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Sounds Like America: The Elemental Politics of Walt Whitman and John Luther Adams

Authors
  • Strack, Franziska1
  • 1 Johns Hopkins University, 3400 N. Charles Street, 338 Mergenthaler Hall, 21218 , (United States)
Type
Published Article
Journal
Zeitschrift für Anglistik und Amerikanistik
Publisher
De Gruyter
Publication Date
Mar 18, 2022
Volume
70
Issue
1
Pages
23–37
Identifiers
DOI: 10.1515/zaa-2022-2047
Source
De Gruyter
Keywords
License
Yellow

Abstract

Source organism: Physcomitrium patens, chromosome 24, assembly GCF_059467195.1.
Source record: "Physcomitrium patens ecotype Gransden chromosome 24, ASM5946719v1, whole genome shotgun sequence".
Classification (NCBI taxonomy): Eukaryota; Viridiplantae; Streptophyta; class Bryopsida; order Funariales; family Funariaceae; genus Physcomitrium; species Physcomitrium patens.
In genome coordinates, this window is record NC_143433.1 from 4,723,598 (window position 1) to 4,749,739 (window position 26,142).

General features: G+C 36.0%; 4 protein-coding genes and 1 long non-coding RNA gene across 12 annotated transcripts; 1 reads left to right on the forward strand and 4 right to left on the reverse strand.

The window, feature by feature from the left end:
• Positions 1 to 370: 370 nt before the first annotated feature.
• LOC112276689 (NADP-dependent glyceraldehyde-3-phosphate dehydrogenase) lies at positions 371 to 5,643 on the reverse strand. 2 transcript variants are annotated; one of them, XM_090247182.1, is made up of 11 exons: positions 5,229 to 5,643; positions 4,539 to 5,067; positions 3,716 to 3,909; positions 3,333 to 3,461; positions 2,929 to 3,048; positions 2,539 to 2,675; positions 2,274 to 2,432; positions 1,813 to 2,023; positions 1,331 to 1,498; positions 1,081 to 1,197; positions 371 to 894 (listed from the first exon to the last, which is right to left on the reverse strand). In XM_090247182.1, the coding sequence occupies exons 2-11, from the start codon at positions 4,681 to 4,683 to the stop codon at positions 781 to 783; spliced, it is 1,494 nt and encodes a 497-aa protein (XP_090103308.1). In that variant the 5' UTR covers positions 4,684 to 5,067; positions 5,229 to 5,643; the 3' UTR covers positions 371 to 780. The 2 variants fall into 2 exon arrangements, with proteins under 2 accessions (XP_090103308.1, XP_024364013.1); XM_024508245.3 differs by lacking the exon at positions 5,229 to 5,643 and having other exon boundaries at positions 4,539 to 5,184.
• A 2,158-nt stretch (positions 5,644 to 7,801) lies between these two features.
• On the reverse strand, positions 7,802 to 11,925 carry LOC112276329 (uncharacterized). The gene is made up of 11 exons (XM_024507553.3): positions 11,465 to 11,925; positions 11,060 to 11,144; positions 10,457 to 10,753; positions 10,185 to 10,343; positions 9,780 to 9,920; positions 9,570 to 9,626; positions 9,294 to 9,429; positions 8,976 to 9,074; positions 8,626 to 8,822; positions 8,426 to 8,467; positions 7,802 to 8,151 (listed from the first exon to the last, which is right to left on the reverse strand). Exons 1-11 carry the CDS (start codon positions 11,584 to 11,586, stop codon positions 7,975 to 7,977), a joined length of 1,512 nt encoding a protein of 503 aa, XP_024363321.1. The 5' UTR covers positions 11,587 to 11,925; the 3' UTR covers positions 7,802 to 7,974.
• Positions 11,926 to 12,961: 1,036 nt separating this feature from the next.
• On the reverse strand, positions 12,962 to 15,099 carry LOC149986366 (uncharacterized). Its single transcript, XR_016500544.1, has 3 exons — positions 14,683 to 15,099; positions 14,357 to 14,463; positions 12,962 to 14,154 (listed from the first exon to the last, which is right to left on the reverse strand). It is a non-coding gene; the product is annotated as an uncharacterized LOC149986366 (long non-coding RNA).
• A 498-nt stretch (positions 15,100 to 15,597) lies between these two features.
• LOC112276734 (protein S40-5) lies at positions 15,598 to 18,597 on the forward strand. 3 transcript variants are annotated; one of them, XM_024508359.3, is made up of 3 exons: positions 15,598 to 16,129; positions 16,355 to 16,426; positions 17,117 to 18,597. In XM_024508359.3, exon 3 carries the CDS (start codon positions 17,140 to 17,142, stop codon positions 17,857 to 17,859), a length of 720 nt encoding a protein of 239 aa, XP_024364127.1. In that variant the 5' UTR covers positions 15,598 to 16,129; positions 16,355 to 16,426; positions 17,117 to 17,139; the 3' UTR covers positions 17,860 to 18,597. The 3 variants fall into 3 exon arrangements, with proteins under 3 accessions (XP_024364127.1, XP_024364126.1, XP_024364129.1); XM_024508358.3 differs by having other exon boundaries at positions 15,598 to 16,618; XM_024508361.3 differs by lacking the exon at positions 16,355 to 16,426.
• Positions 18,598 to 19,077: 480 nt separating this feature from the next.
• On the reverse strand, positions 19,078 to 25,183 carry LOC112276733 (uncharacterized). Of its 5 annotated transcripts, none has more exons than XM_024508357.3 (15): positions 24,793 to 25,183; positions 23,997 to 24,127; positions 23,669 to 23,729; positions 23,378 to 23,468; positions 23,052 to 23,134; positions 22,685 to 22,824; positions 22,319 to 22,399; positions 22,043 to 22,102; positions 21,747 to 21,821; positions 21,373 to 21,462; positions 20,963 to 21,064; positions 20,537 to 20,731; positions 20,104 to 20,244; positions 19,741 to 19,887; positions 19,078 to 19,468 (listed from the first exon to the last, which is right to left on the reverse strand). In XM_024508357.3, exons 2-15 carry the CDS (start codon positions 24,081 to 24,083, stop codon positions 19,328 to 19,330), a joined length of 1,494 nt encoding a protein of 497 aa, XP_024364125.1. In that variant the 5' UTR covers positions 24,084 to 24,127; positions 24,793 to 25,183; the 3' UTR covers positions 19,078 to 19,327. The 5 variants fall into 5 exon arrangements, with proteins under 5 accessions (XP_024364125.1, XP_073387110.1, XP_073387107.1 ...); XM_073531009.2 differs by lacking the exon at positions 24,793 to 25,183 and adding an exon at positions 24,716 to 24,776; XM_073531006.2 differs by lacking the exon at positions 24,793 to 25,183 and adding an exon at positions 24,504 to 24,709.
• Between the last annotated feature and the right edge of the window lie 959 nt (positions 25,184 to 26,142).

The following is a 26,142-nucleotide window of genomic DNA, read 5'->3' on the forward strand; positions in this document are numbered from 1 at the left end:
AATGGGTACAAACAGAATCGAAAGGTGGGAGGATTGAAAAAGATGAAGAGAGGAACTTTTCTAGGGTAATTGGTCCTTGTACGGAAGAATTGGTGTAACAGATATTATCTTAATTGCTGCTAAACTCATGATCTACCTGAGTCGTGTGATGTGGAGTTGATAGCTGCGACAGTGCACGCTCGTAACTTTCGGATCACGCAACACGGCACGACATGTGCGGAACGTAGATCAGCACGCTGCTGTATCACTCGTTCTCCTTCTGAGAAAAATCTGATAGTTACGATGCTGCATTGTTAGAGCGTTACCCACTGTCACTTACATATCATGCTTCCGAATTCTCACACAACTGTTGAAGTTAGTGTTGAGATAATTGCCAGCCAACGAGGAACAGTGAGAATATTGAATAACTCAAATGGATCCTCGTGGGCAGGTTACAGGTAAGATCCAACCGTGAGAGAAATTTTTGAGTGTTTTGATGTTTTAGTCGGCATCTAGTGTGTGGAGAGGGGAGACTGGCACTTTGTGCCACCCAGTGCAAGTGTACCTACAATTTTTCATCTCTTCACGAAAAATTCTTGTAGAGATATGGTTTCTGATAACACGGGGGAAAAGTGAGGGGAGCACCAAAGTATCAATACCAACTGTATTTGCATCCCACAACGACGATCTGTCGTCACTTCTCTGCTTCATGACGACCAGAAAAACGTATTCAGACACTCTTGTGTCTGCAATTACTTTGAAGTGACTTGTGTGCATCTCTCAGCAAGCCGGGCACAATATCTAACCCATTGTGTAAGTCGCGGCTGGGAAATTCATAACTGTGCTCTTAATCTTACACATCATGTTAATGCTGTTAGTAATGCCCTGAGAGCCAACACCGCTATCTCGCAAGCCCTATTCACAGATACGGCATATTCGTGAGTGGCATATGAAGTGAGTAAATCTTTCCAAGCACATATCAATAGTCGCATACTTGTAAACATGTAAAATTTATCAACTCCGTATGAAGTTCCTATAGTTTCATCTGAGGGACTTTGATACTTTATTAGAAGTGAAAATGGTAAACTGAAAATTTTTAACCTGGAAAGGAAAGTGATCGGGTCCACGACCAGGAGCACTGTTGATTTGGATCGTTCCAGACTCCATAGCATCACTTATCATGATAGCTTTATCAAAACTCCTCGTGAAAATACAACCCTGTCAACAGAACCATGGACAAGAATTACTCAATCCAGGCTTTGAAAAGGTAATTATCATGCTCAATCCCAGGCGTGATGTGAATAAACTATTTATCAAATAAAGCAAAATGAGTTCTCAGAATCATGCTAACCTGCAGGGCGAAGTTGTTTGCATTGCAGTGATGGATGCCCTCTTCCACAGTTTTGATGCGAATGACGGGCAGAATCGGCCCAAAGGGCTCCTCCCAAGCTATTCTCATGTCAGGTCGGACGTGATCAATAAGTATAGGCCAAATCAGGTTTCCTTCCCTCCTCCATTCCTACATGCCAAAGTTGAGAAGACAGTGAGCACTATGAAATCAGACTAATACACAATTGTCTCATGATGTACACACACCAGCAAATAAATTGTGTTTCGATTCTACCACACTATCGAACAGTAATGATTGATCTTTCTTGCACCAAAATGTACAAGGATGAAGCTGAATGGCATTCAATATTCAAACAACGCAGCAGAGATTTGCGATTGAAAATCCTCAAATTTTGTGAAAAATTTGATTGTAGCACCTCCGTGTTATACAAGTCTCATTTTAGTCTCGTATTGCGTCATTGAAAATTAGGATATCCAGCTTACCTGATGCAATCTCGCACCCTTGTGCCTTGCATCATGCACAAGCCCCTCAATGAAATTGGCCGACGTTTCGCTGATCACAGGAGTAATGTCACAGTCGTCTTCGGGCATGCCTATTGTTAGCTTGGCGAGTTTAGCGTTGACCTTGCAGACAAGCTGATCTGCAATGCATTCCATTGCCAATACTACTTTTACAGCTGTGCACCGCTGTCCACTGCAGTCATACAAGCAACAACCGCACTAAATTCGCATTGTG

Generating a conversation between nineteenth-century poet Walt Whitman and contemporary composer John Luther Adams, this article offers a sonic-elemental account of American geography and community. It argues that Adams and Whitman treat America as a constellation of elemental relations between bodies and materialities, and that sound helps to discern and describe those relations. In doing so, the article outlines initial parameters of an elemental politics that relates political actions to their surrounding soundscapes, thus emphasizing communality while rebuffing nationalism and spanning across multiple times and places while remaining rooted in specific present situations. To make this argument, the article draws upon scholarship in elemental media studies, new materialism, and soundscape theory. It treats both poetry and music as types of elemental sound art, appreciating that sonic vibrations affect bodies below the level of consciousness even when finding expression in perceivable language or music.

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